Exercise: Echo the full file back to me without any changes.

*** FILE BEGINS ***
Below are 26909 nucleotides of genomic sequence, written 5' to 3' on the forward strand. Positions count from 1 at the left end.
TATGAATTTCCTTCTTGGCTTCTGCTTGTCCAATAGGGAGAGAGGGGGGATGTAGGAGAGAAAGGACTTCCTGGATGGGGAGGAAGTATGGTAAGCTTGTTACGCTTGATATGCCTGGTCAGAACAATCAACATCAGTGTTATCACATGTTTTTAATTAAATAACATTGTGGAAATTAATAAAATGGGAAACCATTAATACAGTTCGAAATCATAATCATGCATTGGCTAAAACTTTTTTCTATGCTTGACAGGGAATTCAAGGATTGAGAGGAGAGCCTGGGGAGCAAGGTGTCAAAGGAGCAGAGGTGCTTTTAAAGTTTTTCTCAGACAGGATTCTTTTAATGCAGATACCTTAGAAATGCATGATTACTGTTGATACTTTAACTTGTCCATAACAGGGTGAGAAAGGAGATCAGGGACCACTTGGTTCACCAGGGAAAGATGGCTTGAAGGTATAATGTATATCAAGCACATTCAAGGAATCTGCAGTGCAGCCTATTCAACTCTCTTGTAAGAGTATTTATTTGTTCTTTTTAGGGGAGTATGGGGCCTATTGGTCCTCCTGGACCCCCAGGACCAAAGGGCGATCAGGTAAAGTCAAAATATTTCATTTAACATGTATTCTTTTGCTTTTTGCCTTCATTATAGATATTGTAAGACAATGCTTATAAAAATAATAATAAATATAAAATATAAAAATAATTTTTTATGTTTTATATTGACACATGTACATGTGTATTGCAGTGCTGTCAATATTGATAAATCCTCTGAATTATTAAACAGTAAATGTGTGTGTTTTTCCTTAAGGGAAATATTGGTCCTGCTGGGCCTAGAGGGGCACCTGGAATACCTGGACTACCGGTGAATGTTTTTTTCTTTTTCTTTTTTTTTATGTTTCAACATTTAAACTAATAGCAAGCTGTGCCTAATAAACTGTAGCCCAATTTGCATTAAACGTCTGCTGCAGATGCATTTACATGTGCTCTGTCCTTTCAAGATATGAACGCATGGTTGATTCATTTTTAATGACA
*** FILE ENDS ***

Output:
Below are 26909 nucleotides of genomic sequence, written 5' to 3' on the forward strand. Positions count from 1 at the left end.
TATGAATTTCCTTCTTGGCTTCTGCTTGTCCAATAGGGAGAGAGGGGGGATGTAGGAGAGAAAGGACTTCCTGGATGGGGAGGAAGTATGGTAAGCTTGTTACGCTTGATATGCCTGGTCAGAACAATCAACATCAGTGTTATCACATGTTTTTAATTAAATAACATTGTGGAAATTAATAAAATGGGAAACCATTAATACAGTTCGAAATCATAATCATGCATTGGCTAAAACTTTTTTCTATGCTTGACAGGGAATTCAAGGATTGAGAGGAGAGCCTGGGGAGCAAGGTGTCAAAGGAGCAGAGGTGCTTTTAAAGTTTTTCTCAGACAGGATTCTTTTAATGCAGATACCTTAGAAATGCATGATTACTGTTGATACTTTAACTTGTCCATAACAGGGTGAGAAAGGAGATCAGGGACCACTTGGTTCACCAGGGAAAGATGGCTTGAAGGTATAATGTATATCAAGCACATTCAAGGAATCTGCAGTGCAGCCTATTCAACTCTCTTGTAAGAGTATTTATTTGTTCTTTTTAGGGGAGTATGGGGCCTATTGGTCCTCCTGGACCCCCAGGACCAAAGGGCGATCAGGTAAAGTCAAAATATTTCATTTAACATGTATTCTTTTGCTTTTTGCCTTCATTATAGATATTGTAAGACAATGCTTATAAAAATAATAATAAATATAAAATATAAAAATAATTTTTTATGTTTTATATTGACACATGTACATGTGTATTGCAGTGCTGTCAATATTGATAAATCCTCTGAATTATTAAACAGTAAATGTGTGTGTTTTTCCTTAAGGGAAATATTGGTCCTGCTGGGCCTAGAGGGGCACCTGGAATACCTGGACTACCGGTGAATGTTTTTTTCTTTTTCTTTTTTTTTATGTTTCAACATTTAAACTAATAGCAAGCTGTGCCTAATAAACTGTAGCCCAATTTGCATTAAACGTCTGCTGCAGATGCATTTACATGTGCTCTGTCCTTTCAAGATATGAACGCATGGTTGATTCATTTTTAATGACA